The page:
Tieflings, themselves, don’t have to be evil, but might lean towards that alignment. And even if you don’t, again, people aren’t going to trust you, because you are very different. In the PHB (players handbook), you feel like most likely a Tiefling came from a human line, but there is no reason that your Tiefling couldn’t be based size wise off of some other race. But, back to my main point, the distrust of your character is going to be something that you are going to have to role play out with your DM. Maybe even your party doesn’t fully trust you because you are a Tiefling, and I find this interesting, because as a charismatic humanoid, you are not just naturally magnetic. It’s more of a situation that you can just sit down and win people over if they give you the time and aren’t running screaming when they see your horns and tail.

Image Source: Wizards

So what are some backstory ideas for playing a Tiefling?

When you were born, there was a lot of shock in your community, and you were tossed aside and left to die. However, the old Priestess in your town wouldn’t allow that to happen and went and took you from the woods where you had been left. She, in secret for several years, raised you and taught you the ways of the church. When you reached the age of ten, a new priest came to town as the priestess was getting old and frail. He didn’t treat you as well, but he promised the priestess he wouldn’t kick you out or abandon you. When you were old enough, he told you it was time to go on a mission and spread the word of your god to others and help where you could. So you went out and found a group that seemed to be doing good.
Class: Paladin
Alignment: Neutral Good
Background: Acolyte
Note: I would play some into the tension between the infernal and the divine.

Your parents told you that the village you had been born in burned when you were young, and that’s why you lived all alone with only a few close family friends who had been able to survive. You found out later that might have been the case. As you grew to know more, you found out that your parents and their friends were worshiping a devil. And it turned out, as you overheard, that the village had burned because the village hadn’t wanted your family there when you were born, and your family and their friends had burned it to the ground while everyone was trapped in the temple. That didn’t sit well with you, so when you were a teen, you escaped and started wandering the woods, hunting and gathering as you needed. Then, one day, there was a tug on your heart and you went into a village, in disguise to see the humans as thralls and your family and their friends controlling them. You knew they had to be stopped.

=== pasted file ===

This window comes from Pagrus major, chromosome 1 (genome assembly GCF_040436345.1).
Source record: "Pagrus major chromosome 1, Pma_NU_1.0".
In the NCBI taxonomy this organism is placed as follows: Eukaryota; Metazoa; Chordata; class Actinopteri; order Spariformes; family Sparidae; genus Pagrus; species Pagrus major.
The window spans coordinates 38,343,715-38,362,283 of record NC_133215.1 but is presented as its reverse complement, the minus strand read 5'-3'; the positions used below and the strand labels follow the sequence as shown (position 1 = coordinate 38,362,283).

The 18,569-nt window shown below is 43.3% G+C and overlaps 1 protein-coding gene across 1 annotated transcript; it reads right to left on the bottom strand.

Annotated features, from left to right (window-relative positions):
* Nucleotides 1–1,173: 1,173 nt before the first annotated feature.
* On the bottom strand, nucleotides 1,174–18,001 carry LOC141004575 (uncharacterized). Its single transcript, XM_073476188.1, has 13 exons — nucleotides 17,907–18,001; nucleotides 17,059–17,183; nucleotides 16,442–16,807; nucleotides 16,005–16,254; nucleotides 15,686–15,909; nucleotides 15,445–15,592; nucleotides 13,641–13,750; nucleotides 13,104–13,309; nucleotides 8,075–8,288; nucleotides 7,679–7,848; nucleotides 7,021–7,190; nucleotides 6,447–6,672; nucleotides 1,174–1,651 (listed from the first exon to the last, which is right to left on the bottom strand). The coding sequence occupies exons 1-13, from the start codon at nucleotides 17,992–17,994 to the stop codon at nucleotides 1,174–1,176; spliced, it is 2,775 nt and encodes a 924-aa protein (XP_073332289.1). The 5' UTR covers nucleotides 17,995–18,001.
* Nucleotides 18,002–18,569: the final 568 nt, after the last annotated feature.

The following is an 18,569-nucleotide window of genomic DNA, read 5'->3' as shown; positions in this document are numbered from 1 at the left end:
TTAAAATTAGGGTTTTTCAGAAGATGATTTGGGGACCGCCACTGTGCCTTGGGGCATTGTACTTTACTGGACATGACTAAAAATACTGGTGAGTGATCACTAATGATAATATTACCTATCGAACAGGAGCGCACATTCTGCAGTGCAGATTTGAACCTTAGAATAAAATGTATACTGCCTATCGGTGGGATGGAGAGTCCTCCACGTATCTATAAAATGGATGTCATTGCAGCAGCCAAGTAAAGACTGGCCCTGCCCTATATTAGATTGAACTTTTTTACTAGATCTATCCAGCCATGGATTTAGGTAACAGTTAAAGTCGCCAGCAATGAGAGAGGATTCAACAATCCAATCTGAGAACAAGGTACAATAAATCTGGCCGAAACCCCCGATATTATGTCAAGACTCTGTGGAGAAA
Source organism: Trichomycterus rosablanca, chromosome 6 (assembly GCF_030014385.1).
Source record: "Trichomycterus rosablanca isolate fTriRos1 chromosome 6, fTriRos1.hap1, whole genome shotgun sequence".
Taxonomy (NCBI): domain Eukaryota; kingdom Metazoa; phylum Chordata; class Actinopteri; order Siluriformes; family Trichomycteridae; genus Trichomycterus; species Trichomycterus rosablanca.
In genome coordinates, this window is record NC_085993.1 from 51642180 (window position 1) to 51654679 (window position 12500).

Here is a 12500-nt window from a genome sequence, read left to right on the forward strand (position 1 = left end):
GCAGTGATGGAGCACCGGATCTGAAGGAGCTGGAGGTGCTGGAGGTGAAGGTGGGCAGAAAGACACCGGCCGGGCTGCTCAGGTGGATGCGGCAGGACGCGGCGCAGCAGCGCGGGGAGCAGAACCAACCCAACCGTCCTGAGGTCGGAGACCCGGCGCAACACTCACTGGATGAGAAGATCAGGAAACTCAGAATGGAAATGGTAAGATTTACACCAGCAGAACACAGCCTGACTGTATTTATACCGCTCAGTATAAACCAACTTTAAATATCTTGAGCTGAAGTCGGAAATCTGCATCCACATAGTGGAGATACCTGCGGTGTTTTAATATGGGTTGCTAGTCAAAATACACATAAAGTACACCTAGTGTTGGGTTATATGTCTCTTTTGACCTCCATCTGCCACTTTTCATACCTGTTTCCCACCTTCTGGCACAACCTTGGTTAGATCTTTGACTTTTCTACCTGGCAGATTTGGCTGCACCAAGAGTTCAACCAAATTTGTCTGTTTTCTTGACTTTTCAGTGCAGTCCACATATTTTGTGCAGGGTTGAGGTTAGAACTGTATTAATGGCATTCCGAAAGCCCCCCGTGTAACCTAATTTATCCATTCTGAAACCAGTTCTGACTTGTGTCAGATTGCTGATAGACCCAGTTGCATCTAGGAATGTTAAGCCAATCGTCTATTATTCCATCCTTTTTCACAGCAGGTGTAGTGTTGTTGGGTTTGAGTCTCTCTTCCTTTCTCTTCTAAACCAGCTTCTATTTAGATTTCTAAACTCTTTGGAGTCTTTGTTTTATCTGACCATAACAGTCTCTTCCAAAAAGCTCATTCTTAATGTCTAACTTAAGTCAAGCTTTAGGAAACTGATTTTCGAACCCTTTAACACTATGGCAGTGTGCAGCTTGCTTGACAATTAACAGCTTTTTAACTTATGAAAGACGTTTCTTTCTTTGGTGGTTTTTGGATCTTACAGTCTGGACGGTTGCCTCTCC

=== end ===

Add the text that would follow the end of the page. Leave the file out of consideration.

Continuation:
Alignment: Chaotic Good
Background: Outlander
Class: Ranger

Being a Tiefling is generally looked down upon, but you were bred to be that way. Your kingdom is very pragmatic living in the shadows of a Red Dragon. Tieflings really make good firefighters being able to handle the heat and flames better than any humans. So each generation, a few women are selected to be part of the ritual and give birth to Tiefling children. However, your mother had told you that when she was carrying you a seer had told her that you were going to be important at a time when the world was in flames and that you could bring on the end of the world. You didn’t want to do that, but as compared to other Tieflings, it quickly became obvious that you had more power and that whichever Lord of the Nine Hells had sired you was helping keep you alive. Now you’re running, hoping that will protect you from what the seer foretold.
Alignment: Lawful Neutral
Background: Haunted(?)/Soldier(?)
Class: Warlock
Note: What I like about this idea is that your character has a different feeling Warlock patron because they were given it as a way to defend themselves and stay alive, not because they made a deal, could offer some interesting role playing options.

So, what about you? Have you played a Tiefling before? How easy are they to play in your opinion? How hard are they to fit into the group?

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Dungeons and Dragons Character Races – Dwarves

Dungeons and Dragons Character Races – Dwarves

Hi ho, hi ho, it’s off to work we go… We all know about dwarves from such classics as Snow White and more so Lord of the Rings. Really, Lord of the Rings is the basis for so much of Dungeons and Dragons, because it